5-Minute Dungeon

Publisher Wiggles 3D, Spin Master
Design Credit Connor Reid
Art Credits Alex Diochon, Lorc, and Delapouite (http://game-icons.net)
Editing Credit Peter Nesbitt
Game Contents Five double-sided Hero boards in five colors; five matching colored decks (40 Hero cards each); five Boss boards; 40 Door cards; 10 Challenge cards; instructions
Guidelines Cooperative dungeon-conquering game
MSRP $19.99
Reviewer Andy Vetromile

If a job’s worth doing it’s worth doing in five minutes, especially if that means not having to face horrible, fantastic creatures bent on eating you. Face it, the less time you spend in such ugly company, the better. Spin Master and Wiggles 3D are giving you the nickel tour of their tongue-in-cheek underworld with 5-Minute Dungeon, the fastest way to make a quick bag of gold.

The object is to complete the dungeon, in – surprise – five minutes or less.

Two to four players take on the roles of fantasy characters like Barbarian or Huntress. Each gets a Hero Mat and matching deck. The panels are two-sided so if one doesn’t like playing, say, the Ninja they can flip it to the thematically similar Thief side. The enemy, one of various creatures or beings with ill intent called the Boss, has his own board in the middle of the table sporting important game symbols like Scroll, Sword, and Shield. Stacked atop it is a facedown pile of Door Cards promising a variety of problems. Everyone pulls a starting “hand” of Hero Cards off their deck and the timer starts: five minutes to clear the lair.

Huntress vs. Zola Board of Petrification

Playing in real time, they flip a card out of the Door Deck and try to take each one down as it appears. So if the first one is an Adorable Slime displaying one Jump and an Arrow the players must, singly or as a group, play out Resource Cards showing those icons to defeat the creature or overcome the Obstacle. If they do, the next card is flipped to reveal another Dungeon denizen and the fight resumes. Each Hero Mat specializes in one of the symbols so if you need, say, Swords, all eyes turn to the Barbarian/Gladiator to provide them (or would if anyone dared lift their gaze that long from the tabletop). Others have these symbols too, just not in such rank profusion. The Dungeon “fights back” by not allowing the game to progress until someone can provide the right arrangement of maneuvers, or by exacting a penalty from everyone like the loss of their hand. Of, uh, cards.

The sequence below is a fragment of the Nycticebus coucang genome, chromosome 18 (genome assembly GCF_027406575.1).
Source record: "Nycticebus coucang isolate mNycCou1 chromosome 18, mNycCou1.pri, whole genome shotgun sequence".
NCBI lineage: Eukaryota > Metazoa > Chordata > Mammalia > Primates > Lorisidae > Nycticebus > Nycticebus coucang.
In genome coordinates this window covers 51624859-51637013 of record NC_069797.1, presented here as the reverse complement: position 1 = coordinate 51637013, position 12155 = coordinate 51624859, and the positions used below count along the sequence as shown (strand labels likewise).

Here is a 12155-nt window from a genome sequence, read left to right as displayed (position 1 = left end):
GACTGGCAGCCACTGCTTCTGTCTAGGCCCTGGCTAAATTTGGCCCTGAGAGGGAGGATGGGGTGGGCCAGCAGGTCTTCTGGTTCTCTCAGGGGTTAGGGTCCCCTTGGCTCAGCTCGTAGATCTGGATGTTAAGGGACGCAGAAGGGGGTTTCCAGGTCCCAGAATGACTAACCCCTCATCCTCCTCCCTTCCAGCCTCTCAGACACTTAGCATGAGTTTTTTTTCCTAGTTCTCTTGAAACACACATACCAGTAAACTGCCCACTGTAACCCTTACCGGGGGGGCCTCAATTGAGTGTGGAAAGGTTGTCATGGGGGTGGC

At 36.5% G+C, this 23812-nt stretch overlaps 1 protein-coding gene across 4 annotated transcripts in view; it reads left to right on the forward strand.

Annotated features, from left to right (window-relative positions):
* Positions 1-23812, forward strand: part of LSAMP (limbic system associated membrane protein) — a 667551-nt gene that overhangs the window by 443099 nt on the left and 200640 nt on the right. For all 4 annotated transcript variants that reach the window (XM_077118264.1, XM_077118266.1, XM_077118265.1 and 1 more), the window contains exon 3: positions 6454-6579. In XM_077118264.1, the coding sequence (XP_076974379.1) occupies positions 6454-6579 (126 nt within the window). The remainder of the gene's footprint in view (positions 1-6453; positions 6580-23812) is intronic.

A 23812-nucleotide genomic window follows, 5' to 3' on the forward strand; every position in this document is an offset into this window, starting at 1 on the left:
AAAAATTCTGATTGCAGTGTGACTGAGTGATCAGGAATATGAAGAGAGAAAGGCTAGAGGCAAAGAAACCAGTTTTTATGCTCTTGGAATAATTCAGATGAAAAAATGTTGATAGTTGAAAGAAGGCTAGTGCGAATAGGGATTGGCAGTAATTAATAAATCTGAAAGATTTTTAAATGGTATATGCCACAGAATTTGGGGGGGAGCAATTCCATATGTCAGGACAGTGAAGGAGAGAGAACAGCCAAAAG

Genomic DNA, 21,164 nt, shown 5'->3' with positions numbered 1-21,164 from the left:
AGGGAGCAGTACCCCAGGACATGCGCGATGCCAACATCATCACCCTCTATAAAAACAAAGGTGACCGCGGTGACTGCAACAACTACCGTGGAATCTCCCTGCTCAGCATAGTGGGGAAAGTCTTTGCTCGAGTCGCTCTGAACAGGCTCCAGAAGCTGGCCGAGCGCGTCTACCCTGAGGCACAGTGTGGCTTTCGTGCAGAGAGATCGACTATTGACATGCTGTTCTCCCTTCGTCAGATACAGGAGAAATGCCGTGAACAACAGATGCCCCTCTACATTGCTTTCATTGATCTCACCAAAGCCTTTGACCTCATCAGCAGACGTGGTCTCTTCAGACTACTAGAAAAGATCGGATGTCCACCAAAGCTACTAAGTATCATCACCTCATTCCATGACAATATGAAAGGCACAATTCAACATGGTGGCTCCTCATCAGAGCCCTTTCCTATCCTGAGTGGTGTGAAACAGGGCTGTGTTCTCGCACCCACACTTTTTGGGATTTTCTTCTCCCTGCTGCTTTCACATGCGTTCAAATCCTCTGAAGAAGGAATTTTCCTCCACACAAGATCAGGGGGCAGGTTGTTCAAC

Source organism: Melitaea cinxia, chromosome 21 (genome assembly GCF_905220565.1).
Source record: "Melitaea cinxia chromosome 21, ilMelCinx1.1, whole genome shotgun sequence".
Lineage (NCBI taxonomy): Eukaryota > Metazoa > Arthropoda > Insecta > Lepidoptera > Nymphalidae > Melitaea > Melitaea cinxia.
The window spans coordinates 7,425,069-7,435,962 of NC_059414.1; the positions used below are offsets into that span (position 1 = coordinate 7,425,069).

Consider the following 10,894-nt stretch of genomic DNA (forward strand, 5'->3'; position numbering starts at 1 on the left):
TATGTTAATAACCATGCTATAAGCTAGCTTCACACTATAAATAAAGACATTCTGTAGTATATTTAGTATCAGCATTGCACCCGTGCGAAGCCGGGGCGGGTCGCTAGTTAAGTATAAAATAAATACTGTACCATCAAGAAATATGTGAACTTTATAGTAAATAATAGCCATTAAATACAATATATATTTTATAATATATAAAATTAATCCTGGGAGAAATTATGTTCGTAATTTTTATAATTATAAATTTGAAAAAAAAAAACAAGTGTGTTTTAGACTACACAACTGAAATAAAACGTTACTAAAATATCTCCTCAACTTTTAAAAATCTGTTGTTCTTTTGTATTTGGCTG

Since the players cannot initially draw past their card limit (the more people participating, the lower the limit) success isn’t always easy, but the team has tools at its disposal. Every character has a power or ability, activated by discarding three cards, that bends the rules in some way. The Valkyrie discards cards so everyone else can pull extra cards past their card restraints, for example, while the Wizard freezes time – he pauses the timer and the party gets a breather wherein they can discuss strategy. Everyone’s deck is different and contains Action Cards like wildcards; abrupt “kill any monster” effects; or “healing” abilities that retrieve discards (those played against the Dungeon don’t come back but discards might).

The game isn't as tidy as it looks